On Friday, April 27, 2018 10:30 AM, "Tim Holmes taholmes160@... [WiringForDCC]" <WiringForDCC@...> wrote:


 
HI guys -- im hopefully starting a layout this weekend with a test module -- the layout will be made of 1x2 foot sections (for ease of handling) -- my thoughts are 10 or 12 gauge wire for the power bus, and ideally 20 or 22 gauge risers to the track -- every section to have a riser on it to ensure good connections. 

I'll probably strip back sections of the bus, and solder the risers to it again to ensure good connectivity.

What else should I be doing -- I am planning to use NCE system, and I really want to get this right the FIRST time 

TIM
San Luis and Rio Grande
--
Tim 
San Luis and Rio Grande



--

Tim 

San Luis and Rio Grande

Max Maginness
 

I a word – no, or at least not reliably.   

 As examples see this 3M 14-22   and this

 

However the answer to your BD -20 question is addressed by these two sizes  – tap a 14 or 16 ga. wire as a sub-buss off one of the  main feeder wires, run this sub buss through the BD-20  and connect   the all track droppers  for one rail of the detected  section to it. Droppers for the other rail can go to a sub buss off the other main feeder wire, but of course no BD-20.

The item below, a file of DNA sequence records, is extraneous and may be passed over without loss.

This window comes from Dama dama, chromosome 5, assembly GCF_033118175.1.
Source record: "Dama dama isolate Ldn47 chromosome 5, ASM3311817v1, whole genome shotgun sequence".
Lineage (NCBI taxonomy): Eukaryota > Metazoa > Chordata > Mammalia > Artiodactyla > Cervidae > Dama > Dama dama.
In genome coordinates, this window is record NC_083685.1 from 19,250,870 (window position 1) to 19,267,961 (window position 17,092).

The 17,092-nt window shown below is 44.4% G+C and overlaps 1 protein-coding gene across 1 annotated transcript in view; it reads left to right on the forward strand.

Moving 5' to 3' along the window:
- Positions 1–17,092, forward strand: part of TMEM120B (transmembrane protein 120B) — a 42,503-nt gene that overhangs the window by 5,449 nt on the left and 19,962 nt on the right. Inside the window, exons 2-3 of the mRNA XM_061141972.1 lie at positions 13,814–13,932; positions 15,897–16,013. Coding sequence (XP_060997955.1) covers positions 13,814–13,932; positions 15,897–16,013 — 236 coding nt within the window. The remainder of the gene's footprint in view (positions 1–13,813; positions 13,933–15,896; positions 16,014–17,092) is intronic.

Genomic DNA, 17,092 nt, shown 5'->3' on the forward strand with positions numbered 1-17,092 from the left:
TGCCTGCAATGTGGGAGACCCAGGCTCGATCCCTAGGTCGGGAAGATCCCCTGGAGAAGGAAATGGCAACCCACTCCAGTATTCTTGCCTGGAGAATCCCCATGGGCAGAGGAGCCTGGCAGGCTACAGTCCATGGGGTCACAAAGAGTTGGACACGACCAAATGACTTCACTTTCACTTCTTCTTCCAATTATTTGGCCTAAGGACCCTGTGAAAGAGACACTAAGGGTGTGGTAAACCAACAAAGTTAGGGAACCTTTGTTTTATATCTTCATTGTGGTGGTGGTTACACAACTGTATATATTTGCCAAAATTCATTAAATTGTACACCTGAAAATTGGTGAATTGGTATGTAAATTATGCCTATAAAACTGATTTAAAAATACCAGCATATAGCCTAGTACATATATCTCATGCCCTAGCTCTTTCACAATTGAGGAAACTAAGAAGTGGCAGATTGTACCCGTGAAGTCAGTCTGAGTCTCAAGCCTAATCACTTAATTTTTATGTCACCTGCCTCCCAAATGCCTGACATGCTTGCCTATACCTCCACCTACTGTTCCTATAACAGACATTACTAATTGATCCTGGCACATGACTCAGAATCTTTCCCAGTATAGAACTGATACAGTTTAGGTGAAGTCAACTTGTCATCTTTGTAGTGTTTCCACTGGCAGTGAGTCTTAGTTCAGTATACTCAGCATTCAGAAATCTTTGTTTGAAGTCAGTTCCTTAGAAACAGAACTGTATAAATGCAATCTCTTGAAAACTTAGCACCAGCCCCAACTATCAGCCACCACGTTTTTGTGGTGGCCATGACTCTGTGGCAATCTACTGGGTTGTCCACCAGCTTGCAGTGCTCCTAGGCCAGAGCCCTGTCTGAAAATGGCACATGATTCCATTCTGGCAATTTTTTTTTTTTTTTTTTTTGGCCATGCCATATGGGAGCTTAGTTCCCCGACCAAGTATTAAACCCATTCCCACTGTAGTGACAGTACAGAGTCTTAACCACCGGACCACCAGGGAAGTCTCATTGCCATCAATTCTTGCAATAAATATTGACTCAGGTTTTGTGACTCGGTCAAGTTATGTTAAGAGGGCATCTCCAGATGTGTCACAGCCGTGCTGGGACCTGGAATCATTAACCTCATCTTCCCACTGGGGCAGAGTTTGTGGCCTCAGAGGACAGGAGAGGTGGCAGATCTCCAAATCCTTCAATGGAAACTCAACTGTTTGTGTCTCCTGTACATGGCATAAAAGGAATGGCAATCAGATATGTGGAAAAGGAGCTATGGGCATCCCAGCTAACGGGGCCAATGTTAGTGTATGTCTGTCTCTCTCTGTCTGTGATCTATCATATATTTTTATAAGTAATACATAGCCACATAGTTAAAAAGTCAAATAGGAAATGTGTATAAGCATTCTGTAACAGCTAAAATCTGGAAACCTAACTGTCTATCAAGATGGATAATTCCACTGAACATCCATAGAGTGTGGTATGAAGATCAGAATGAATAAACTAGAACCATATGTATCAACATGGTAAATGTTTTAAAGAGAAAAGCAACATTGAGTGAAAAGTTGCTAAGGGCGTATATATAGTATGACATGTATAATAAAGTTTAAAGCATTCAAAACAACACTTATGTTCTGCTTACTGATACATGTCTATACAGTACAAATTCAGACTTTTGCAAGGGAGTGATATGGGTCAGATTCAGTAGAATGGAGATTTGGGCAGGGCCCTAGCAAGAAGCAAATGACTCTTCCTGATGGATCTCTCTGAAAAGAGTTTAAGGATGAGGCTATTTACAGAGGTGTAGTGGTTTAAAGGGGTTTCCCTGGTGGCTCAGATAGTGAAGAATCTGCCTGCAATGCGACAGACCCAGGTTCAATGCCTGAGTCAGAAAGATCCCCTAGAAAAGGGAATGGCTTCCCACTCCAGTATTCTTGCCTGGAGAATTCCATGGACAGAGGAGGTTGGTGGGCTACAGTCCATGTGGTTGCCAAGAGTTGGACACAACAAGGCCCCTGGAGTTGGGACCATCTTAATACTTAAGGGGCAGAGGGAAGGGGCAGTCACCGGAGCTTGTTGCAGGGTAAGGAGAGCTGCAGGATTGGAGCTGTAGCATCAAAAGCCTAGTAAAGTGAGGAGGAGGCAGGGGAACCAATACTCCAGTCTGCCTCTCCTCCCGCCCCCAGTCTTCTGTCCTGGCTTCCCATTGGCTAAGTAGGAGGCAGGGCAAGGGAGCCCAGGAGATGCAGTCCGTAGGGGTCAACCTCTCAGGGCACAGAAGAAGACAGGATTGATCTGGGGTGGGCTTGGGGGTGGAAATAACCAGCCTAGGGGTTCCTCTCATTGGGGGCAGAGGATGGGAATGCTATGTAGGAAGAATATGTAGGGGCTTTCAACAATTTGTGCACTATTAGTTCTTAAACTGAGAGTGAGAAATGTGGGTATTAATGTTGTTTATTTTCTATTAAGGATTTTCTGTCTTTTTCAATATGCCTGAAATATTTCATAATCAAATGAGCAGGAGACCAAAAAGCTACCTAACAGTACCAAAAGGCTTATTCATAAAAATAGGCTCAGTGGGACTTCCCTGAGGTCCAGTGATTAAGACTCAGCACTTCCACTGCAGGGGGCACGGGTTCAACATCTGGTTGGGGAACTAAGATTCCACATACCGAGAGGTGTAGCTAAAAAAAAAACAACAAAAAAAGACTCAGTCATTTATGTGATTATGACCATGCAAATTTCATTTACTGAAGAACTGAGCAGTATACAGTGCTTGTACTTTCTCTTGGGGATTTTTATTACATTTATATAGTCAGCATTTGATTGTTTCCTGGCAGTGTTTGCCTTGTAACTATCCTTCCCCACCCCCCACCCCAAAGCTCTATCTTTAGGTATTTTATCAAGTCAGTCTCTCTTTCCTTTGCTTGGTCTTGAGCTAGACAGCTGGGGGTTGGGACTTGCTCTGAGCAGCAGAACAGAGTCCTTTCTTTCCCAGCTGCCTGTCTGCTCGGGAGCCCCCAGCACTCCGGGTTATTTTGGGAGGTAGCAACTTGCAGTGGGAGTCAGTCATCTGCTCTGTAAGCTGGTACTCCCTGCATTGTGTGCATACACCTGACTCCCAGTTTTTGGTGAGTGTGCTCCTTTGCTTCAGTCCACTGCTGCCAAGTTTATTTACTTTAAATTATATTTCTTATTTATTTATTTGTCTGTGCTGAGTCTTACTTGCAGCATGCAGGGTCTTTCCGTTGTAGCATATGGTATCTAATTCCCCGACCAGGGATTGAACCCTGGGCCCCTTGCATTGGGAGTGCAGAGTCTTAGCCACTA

And don’t forget to insulate the detected rail from the adjacent section  rails.

If you are going to use a lot, a proper tool is recommended or the “connected forever” may be more hopeful than real.

And BTW just how big a layout are you contemplating, 10g main feeders is massive overkill for most cases.

Max

 

From: WiringForDCC@...
Sent: Sunday, April 29, 2018 4:08 AM
To: WiringForDCC@...
Subject: Re: [WiringForDCC] Hopefully starting new layout

 

 

Good morning everyone -- is there a suitcase connector that will go from 10 gauge bus wire to 20 or 22 gauge riser -- im considering using solid core wire from ethernet cables as my risers --